Pop Culture Happy Hour No. 259: Mr. Robot and Title Sequences

Christian Slater and Rami Malek in

I am always grateful for an invitation to rub elbows with the Pop Culture Happy Hour crew. All your favorites are there around the table this week: Intrepid host Linda Holmes! Indefatigable regular panelist Stephen Thompson! Inexhaustible other regular panelist and Pal-for-Life Glen Weldon!  And then there’s me. The four of us merrily dissect the paranoid charms of Mr. Robot, showrunner Sam Esmail‘s much-discussed USA Network series about a brilliant but also probably off-his-rocker sometime-vigilante computer hacker involved in an anarchistic conspiracy.

I think I got to say more or less everything I meant to about the show, though none of us had seen the season finale when we recorded the episode, as it had not yet aired. Wait, no: I didn’t mention how clever I think it is that we, the audience, are cast as Elliot-the-hacker’s paranoid delusion. In voiceover, he addresses us as “you” while acknowledging that we’re imaginary. Smart. I also like that he disguises his data archives of the people he’s hacked as home-burned audio CDs. The fake labels he Sharpies onto them often suggest a connection between the album and the person: His psychiatrist’s archive is labeled as the Talking Heads’ Speaking in Tongues, for example.

You may recognize the Coney Island Wonder Wheel, featured prominently in Mr. Robot‘s pilot episode, from this very website. Continue reading

I’m Interviewing Matt Damon

Astronaut Mark Watney (Matt Damon) finds himself stranded and alone on Mars, in THE MARTIAN. (20th Century Fox)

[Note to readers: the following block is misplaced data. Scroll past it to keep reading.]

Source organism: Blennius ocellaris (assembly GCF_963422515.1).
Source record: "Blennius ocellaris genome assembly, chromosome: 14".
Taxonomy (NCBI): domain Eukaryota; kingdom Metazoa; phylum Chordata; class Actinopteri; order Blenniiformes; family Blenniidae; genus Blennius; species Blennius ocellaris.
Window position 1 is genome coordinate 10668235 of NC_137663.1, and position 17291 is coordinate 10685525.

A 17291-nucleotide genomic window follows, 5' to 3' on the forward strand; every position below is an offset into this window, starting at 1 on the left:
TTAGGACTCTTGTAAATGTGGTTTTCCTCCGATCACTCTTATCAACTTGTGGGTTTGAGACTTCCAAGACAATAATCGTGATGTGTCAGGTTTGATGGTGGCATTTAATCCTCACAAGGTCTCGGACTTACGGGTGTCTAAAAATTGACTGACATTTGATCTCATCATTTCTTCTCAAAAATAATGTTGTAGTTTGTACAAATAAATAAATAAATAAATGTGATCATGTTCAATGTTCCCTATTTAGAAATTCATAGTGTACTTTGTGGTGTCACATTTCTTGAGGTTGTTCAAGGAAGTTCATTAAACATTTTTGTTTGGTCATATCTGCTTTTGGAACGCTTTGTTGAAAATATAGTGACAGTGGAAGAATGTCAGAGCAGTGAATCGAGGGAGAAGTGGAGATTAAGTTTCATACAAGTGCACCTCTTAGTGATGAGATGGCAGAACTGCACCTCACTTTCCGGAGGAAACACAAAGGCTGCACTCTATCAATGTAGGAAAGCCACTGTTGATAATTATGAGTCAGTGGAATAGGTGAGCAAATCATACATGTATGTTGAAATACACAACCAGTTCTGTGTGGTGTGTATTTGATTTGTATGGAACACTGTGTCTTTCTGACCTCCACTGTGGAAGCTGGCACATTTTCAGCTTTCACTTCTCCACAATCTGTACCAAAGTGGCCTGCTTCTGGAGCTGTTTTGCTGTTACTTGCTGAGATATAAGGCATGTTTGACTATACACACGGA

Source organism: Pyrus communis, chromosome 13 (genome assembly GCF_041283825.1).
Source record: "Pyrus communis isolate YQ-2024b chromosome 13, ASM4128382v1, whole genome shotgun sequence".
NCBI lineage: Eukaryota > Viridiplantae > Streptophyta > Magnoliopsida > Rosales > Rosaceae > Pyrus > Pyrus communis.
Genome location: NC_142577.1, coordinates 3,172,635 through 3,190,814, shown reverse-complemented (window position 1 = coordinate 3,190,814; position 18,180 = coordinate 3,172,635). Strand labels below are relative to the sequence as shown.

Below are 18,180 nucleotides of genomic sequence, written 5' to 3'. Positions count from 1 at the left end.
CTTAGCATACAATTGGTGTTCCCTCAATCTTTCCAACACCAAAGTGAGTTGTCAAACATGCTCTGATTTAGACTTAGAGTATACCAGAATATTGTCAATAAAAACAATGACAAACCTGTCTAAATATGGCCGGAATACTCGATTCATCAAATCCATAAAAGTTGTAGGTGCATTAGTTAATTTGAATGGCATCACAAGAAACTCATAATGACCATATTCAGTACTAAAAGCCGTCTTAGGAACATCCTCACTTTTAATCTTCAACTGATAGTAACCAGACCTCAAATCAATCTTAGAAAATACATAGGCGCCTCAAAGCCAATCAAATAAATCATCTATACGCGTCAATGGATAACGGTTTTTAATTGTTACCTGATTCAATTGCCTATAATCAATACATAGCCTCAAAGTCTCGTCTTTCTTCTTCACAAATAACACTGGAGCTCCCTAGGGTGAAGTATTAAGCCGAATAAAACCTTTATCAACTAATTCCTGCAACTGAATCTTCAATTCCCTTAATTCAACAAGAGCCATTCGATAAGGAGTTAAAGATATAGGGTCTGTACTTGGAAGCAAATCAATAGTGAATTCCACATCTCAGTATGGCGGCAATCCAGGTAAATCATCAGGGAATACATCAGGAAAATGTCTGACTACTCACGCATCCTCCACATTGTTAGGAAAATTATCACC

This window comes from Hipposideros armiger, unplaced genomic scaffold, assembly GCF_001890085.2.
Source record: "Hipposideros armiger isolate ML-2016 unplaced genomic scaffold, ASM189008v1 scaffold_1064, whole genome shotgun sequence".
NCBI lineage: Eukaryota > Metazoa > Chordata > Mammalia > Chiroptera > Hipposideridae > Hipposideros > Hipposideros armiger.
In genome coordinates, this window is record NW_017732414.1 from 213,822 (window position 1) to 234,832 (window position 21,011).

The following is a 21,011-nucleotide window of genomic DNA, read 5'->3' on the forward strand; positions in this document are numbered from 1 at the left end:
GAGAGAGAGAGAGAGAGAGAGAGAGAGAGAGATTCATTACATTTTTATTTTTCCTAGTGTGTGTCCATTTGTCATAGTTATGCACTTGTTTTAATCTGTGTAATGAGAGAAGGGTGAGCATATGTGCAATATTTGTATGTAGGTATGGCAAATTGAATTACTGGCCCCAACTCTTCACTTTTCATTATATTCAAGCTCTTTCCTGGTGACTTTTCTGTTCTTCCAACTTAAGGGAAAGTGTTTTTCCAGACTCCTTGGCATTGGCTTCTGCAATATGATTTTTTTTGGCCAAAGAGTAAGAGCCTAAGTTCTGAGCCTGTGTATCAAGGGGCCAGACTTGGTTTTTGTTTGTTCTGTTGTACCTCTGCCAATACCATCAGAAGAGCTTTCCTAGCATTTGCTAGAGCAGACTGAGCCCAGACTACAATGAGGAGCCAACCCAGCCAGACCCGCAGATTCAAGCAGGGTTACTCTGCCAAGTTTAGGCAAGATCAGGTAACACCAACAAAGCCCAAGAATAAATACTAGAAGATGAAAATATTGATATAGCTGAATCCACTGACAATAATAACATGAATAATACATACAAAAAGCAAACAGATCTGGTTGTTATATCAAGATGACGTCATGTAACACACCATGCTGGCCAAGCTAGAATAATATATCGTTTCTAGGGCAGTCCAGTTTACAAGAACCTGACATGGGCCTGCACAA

I’m a big fan of Andy Weir’s debut novel The Martian. I was actually listening to the audiobook on the day in April when I visited NASA’s Jet Propulsion Laboratory in Pasadena, where the book is partially set. (It’s also set in space and on Mars.) I was out there doing some reporting for my day job with Air & Space / Smithsonian, and it was in that capacity that I got on the phone this week with Matt Damon, who plays the story’s protagonist, stranded astronaut Mark Watney, in Ridley Scott’s film adaptation, due out Oct. 2. The film hasn’t screened for critics yet, but the fact its release date was moved up by nearly two months suggests the studio is convinced it works. Continue reading

Period Piece: The Man from U.N.C.L.E., reviewed.

I’m a sucker for sixties spy shit, and that Guy Ritchie’s new big-screen version of The Man from U.N.C.L.E. is, unlike most reboots of stuff from the period, actually set in the period is a big selling point for me. It luxuriates in the clothes, cars, and music of the era, updating only the sexual politics. My NPR review spends an unlikely sum of real estate discussing Dirty Dancing.

Gun Play: One in the Chamber, reviewed.

Grace Doughy, Adrienne Nelson, and Dwight Tolar in "One in the Chamber."Director Michael R. Piazza’s new production of Marja-Lewis Ryan’s all-medicine, no-sugar play about the long aftermath of an accidental shooting is a tough sit, but well-performed. Does that matter? My review is in today’s Washington City Paper.